The rare life that is wisely lived has in it many good habits maintained and many bad habits avoided or cured. And the great rule that helps here is again from Franklin’s Poor Richard’s Almanack: “An ounce of prevention is worth a pound of cure.” What Franklin is here indicating, in part, is that Inconsistency-Avoidance Tendency makes it much easier to prevent a habit than to change it.

We have no less an authority for this than Max Planck, Nobel laureate, finder of “Planck’s constant.” Planck is famous not only for his science but also for saying that even in physics the radically new ideas are seldom really accepted by the old guard. Instead, said Planck, the progress is made by a new generation that comes along, less brain-blocked by its previous conclusions. Indeed, precisely this sort of brain-blocking happened to a degree in Einstein. At his peak, Einstein was a great destroyer of his own ideas, but an older Einstein never accepted the full implications of quantum mechanics.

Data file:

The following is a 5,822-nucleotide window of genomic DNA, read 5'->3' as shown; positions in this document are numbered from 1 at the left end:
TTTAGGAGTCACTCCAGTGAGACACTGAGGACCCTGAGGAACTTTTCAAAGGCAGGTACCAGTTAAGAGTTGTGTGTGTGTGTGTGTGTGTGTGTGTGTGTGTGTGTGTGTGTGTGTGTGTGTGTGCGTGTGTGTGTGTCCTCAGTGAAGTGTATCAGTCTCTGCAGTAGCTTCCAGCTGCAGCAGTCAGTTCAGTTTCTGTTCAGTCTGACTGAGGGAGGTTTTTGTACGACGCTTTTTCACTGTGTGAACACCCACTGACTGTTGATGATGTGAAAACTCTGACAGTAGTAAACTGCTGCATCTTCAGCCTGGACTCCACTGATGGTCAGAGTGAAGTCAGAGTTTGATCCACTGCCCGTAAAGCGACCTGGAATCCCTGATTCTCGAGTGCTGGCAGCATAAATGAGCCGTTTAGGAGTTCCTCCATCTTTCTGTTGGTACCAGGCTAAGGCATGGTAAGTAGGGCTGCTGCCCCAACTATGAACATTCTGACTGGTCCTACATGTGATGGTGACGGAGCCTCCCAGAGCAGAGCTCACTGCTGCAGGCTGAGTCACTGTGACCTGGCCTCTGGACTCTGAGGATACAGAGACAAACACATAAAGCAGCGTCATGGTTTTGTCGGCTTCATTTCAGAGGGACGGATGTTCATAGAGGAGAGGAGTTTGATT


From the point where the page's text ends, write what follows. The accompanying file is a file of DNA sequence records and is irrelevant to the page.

On Curiosity

Man’s curiosity, in turn, is much stronger than that of his simian relatives. In advanced human civilization, culture greatly increases the effectiveness of curiosity in advancing knowledge. For instance, Athens (including its colony, Alexandria) developed much math and science out of pure curiosity while the Romans made almost no contribution to either math or science. They instead concentrated their attention on the “practical” engineering of mines, roads, aqueducts, etc. Curiosity, enhanced by the best of modern education (which is by definition a minority part in many places), much helps man to prevent or reduce bad consequences arising from other psychological tendencies. The curious are also provided with much fun and wisdom long after formal education has ended.

On influence from association